Unlike Banquo, Macbeth acts: he kills Duncan. Macbeth tries to master fate, to make fate conform to exactly what he wants. But, of course, fate doesn’t work that way. By trying to master fate once, Macbeth puts himself in the position of having to master fate always. At every instant, he has to struggle against those parts of the witches’ prophecies that don’t favor him. Ultimately, Macbeth becomes so obsessed with his fate that he becomes delusional: he becomes unable to see the half-truths behind the witches’ prophecies. By trying to master fate, he brings himself to ruin. Order and Disorder Only a century earlier, England had suffered under the massive disorder of the Wars of the Roses. Civil disorder was now seen as the ultimate disaster, and also as an ungodly state. In Macbeth, Shakespeare reminds his audience of this, as a further warning against treachery. The play begins with disorder as a battle is raging between the Scots and the Norwegians, assisted by some traitors. The "thunder and lightning" of the stage direction symbolises this "hurly-burly", as the witches flippantly refer to the fighting. Order is restored by the "captains, Macbeth and Banquo" who are victorious. At this stage, Macbeth could be seen as a force for good. However, his bloodthirsty brutality in the battle contradicts this impression: in killing Macdonald, he "unseamed him from the nave to the chaps and fixed his head upon our battlements." The order restored is soon seen to be an illusion. The fact that Macbeth's opening words "So foul and fair a day I have not seen" echo the chant of the witches links Macbeth with the forces of disorder, as does his eagerness to communicate with them, "Tell me more!" The fact that both Macbeth and Lady Macbeth frequently invoke darkness, always linked to the forces of evil and disorder, prepares the audience for the disorder to come: "Stars, hide your fires"; "Come thick night" etc. Darkness allows evil to flourish. In seeking to make the witches' prophecies come true, Macbeth brings about disorder. The Elizabethans believed in "The Great Chain of Being". This was the idea that everyone was ordered by God into his allotted place, with the king at the head. By killing the king and taking his place, Macbeth was subverting this natural order. Disorder in nature reflects the disorder in human affairs. On the night Duncan is murdered, Lennox describes the 'unruly' storm, and even an earthquake: "chimneys were blown down…the earth was feverous and did shake." Order and disorder are clearly illustrated at Macbeth's banquet. When his guests arrive, he greets them with the words, "You know your own degrees, sit down". This is ironic, in that he has ignored his own 'degree' or station in life, and tried to take a higher place. With the appearance of the ghost and Macbeth's loss of control, the banquet breaks up in disorder, with Lady Macbeth confirming this with her words, 'Stand not upon the order of your going, but go at once'. Disorder is described in the reign of terror conducted by Macbeth, culminating in the second great battle between Macbeth and the forces of Macduff and Malcolm. With Malcolm's victory, order is truly restored. Appearances important theme is introduced in the witches' cThishant of "Fair is foul and foul is fair". There are frequent verbal paradoxes in the play emphasising this duality, such as "when the battle's lost and won". This suggests that something may be good for some people, but bad for others. To Macbeth, the promises of the witches seem good, but this is deceptive: actually, they will destroy him. Duncan, too, makes errors, misjudging the appearance of his thanes. He has been betrayed by the first thane of Cawdor, noting ruefully, "there's no art to find the mind's construction in the face". This is echoed by Macbeth's resolve that "False face must hide what the false heart doth know". When Duncan visits Macbeth's castle, he is deceived by the tranquil atmosphere "This castle hath a pleasant seat; the air nimbly and sweetly recommends itself". Banquo too is taken in by the deceptive calm and beauty of the place, sensing the presence of "heaven's breath". Lady Macbeth and Macbeth pretend to welcome Duncan affectionately while harbouring murderous thoughts. As king and queen, both Macbeth and Lady Macbeth put on a false front. At the banquet, Macbeth says he will 'play' the humble host, which is appropriate, since he is not king by right, but just performing a role. Lady Macbeth's demeanour of hard control is a pretence. When she encourages her husband to be "bright and jovial" among his guests, she had just expressed her own despair: "Nought's had, all's spent". Perhaps the clearest examples of false appearance are in the promises made by the witches' apparitions: "None of woman born shall harm Macbeth"; "Fear not, till Birnam Wood do come to Dunsinane". These promises appear to say Macbeth is invincible, but this is an illusion.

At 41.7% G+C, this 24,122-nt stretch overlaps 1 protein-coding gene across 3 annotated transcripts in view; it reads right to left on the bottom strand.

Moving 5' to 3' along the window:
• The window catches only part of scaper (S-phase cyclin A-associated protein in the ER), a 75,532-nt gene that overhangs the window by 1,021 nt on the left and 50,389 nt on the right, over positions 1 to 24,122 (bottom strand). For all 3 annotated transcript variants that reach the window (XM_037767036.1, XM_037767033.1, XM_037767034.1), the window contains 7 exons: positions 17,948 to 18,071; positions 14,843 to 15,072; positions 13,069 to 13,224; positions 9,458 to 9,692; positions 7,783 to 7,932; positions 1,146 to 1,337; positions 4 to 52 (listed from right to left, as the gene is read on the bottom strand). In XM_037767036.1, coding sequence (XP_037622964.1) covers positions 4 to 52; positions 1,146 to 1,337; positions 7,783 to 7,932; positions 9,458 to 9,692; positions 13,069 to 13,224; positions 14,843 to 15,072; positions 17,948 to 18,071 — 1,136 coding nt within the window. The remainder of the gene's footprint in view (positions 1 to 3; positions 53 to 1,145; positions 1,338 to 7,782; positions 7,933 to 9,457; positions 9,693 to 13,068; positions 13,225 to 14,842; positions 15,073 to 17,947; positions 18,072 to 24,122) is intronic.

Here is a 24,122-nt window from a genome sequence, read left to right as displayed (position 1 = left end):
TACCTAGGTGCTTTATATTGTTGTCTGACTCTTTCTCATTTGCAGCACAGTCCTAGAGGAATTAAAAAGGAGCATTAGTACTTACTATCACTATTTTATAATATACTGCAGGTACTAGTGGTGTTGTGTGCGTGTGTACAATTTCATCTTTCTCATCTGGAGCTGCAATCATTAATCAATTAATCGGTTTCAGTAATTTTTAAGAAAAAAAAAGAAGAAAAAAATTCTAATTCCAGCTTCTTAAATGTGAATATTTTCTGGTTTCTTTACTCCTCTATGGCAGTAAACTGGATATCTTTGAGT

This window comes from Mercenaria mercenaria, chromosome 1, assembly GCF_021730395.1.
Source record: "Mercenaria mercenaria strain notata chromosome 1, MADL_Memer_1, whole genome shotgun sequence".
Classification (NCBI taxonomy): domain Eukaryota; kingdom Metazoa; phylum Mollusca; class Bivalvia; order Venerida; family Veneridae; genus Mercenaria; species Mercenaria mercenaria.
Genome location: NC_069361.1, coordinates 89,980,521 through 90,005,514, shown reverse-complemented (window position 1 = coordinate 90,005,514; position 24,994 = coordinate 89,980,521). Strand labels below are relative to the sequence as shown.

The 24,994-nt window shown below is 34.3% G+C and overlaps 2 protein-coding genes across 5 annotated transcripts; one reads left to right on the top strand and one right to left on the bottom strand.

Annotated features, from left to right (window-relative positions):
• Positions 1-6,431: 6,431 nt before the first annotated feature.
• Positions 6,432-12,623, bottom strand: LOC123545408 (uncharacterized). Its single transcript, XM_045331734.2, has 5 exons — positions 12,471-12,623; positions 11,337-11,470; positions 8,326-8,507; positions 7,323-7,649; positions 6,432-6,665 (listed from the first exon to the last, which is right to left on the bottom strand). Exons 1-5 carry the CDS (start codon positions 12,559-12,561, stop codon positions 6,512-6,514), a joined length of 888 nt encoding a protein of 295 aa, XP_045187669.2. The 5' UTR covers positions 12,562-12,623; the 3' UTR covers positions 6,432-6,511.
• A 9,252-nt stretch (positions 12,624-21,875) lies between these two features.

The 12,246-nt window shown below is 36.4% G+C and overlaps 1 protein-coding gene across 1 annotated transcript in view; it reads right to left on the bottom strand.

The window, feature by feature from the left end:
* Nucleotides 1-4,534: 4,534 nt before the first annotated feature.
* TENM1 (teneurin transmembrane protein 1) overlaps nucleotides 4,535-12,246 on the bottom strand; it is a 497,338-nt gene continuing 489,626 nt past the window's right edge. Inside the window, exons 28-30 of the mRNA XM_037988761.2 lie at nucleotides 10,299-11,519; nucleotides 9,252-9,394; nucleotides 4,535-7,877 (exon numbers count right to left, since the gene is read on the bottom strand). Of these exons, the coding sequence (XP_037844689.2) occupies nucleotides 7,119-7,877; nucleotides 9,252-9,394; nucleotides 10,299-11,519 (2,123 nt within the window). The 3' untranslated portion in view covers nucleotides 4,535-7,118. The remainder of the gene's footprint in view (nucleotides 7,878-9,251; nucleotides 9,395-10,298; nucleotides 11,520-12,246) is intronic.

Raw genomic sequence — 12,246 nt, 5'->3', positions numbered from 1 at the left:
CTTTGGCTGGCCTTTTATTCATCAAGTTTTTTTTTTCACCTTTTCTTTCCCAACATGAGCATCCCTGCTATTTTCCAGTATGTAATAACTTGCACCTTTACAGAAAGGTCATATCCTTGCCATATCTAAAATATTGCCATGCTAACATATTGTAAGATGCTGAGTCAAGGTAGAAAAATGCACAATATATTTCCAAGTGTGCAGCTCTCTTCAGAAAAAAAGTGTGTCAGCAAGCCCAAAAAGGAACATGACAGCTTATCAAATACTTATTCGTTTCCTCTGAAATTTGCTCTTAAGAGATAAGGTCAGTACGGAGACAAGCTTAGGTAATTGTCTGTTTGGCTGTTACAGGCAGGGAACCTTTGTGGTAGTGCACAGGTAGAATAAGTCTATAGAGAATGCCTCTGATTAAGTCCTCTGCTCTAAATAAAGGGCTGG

Malcolm uses false appearance to test Macduff, first claiming he is thoroughly wicked to see if Macduff would support such a person. Malcolm reflects on the difficulty of deciding whether people are good or bad, and that this may lead good people to be misjudged: "angels are bright still, though the brightest fell." The Supernatural Witchcraft features prominently in Macbeth. The play opens, in fact, with the weird sisters conjuring on the Scottish heath. The witches are also the figures that set the play in motion when they accurately predict that Macbeth will be crowned king. Clearly, they have supernatural powers but their power over Macbeth is debatable. At times, the weird sisters seem to represent general anxieties about the unknown. They also seem to represent fears of powerful women who invert traditional gender roles. Elsewhere, the witches appear rather harmless, despite their malevolent intentions. Ultimately, the weird sisters are ambiguous figures that raise more questions than can be answered.